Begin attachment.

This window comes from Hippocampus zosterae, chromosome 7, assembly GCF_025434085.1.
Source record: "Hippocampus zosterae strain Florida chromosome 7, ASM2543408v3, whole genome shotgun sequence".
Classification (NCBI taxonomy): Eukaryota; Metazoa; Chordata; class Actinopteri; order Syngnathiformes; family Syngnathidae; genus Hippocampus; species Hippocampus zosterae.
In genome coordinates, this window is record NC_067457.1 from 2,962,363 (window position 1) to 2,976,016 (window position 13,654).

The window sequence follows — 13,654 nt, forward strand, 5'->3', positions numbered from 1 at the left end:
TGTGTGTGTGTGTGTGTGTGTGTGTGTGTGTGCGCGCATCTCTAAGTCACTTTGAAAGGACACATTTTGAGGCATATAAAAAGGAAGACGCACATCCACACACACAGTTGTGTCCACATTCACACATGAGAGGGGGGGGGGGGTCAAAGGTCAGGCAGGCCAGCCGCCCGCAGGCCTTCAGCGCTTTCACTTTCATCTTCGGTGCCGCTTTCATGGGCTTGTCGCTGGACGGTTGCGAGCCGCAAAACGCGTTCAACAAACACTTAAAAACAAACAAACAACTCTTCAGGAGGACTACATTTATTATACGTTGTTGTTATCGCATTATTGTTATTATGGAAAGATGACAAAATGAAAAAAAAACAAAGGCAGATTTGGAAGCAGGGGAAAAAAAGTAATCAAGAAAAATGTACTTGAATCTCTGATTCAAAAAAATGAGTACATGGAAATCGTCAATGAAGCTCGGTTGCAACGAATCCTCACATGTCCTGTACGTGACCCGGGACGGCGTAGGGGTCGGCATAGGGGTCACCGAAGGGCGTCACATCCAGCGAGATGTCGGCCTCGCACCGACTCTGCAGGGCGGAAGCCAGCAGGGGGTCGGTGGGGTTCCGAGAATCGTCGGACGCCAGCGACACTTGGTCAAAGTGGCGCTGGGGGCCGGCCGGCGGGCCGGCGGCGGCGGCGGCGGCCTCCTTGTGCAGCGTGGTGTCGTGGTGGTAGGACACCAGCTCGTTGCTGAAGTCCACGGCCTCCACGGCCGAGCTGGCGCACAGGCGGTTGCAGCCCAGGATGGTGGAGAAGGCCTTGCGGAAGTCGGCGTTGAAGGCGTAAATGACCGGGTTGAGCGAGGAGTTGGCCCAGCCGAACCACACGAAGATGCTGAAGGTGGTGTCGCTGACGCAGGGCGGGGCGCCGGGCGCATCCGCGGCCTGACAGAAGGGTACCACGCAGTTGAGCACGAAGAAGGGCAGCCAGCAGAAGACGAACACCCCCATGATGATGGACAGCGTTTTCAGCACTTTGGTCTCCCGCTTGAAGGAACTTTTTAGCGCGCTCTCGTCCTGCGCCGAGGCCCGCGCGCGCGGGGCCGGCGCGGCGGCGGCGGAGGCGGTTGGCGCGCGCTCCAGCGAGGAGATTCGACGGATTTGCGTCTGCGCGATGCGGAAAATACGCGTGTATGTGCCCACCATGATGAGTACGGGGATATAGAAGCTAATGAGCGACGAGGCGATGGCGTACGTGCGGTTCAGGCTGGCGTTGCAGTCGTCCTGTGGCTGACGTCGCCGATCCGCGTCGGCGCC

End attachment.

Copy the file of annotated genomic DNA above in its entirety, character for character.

This window comes from Hippocampus zosterae, chromosome 7, assembly GCF_025434085.1.
Source record: "Hippocampus zosterae strain Florida chromosome 7, ASM2543408v3, whole genome shotgun sequence".
Classification (NCBI taxonomy): Eukaryota; Metazoa; Chordata; class Actinopteri; order Syngnathiformes; family Syngnathidae; genus Hippocampus; species Hippocampus zosterae.
In genome coordinates, this window is record NC_067457.1 from 2,962,363 (window position 1) to 2,976,016 (window position 13,654).

The window sequence follows — 13,654 nt, forward strand, 5'->3', positions numbered from 1 at the left end:
TGTGTGTGTGTGTGTGTGTGTGTGTGTGTGTGCGCGCATCTCTAAGTCACTTTGAAAGGACACATTTTGAGGCATATAAAAAGGAAGACGCACATCCACACACACAGTTGTGTCCACATTCACACATGAGAGGGGGGGGGGGGTCAAAGGTCAGGCAGGCCAGCCGCCCGCAGGCCTTCAGCGCTTTCACTTTCATCTTCGGTGCCGCTTTCATGGGCTTGTCGCTGGACGGTTGCGAGCCGCAAAACGCGTTCAACAAACACTTAAAAACAAACAAACAACTCTTCAGGAGGACTACATTTATTATACGTTGTTGTTATCGCATTATTGTTATTATGGAAAGATGACAAAATGAAAAAAAAACAAAGGCAGATTTGGAAGCAGGGGAAAAAAAGTAATCAAGAAAAATGTACTTGAATCTCTGATTCAAAAAAATGAGTACATGGAAATCGTCAATGAAGCTCGGTTGCAACGAATCCTCACATGTCCTGTACGTGACCCGGGACGGCGTAGGGGTCGGCATAGGGGTCACCGAAGGGCGTCACATCCAGCGAGATGTCGGCCTCGCACCGACTCTGCAGGGCGGAAGCCAGCAGGGGGTCGGTGGGGTTCCGAGAATCGTCGGACGCCAGCGACACTTGGTCAAAGTGGCGCTGGGGGCCGGCCGGCGGGCCGGCGGCGGCGGCGGCGGCCTCCTTGTGCAGCGTGGTGTCGTGGTGGTAGGACACCAGCTCGTTGCTGAAGTCCACGGCCTCCACGGCCGAGCTGGCGCACAGGCGGTTGCAGCCCAGGATGGTGGAGAAGGCCTTGCGGAAGTCGGCGTTGAAGGCGTAAATGACCGGGTTGAGCGAGGAGTTGGCCCAGCCGAACCACACGAAGATGCTGAAGGTGGTGTCGCTGACGCAGGGCGGGGCGCCGGGCGCATCCGCGGCCTGACAGAAGGGTACCACGCAGTTGAGCACGAAGAAGGGCAGCCAGCAGAAGACGAACACCCCCATGATGATGGACAGCGTTTTCAGCACTTTGGTCTCCCGCTTGAAGGAACTTTTTAGCGCGCTCTCGTCCTGCGCCGAGGCCCGCGCGCGCGGGGCCGGCGCGGCGGCGGCGGAGGCGGTTGGCGCGCGCTCCAGCGAGGAGATTCGACGGATTTGCGTCTGCGCGATGCGGAAAATACGCGTGTATGTGCCCACCATGATGAGTACGGGGATATAGAAGCTAATGAGCGACGAGGCGATGGCGTACGTGCGGTTCAGGCTGGCGTTGCAGTCGTCCTGTGGCTGACGTCGCCGATCCGCGTCGGCGCC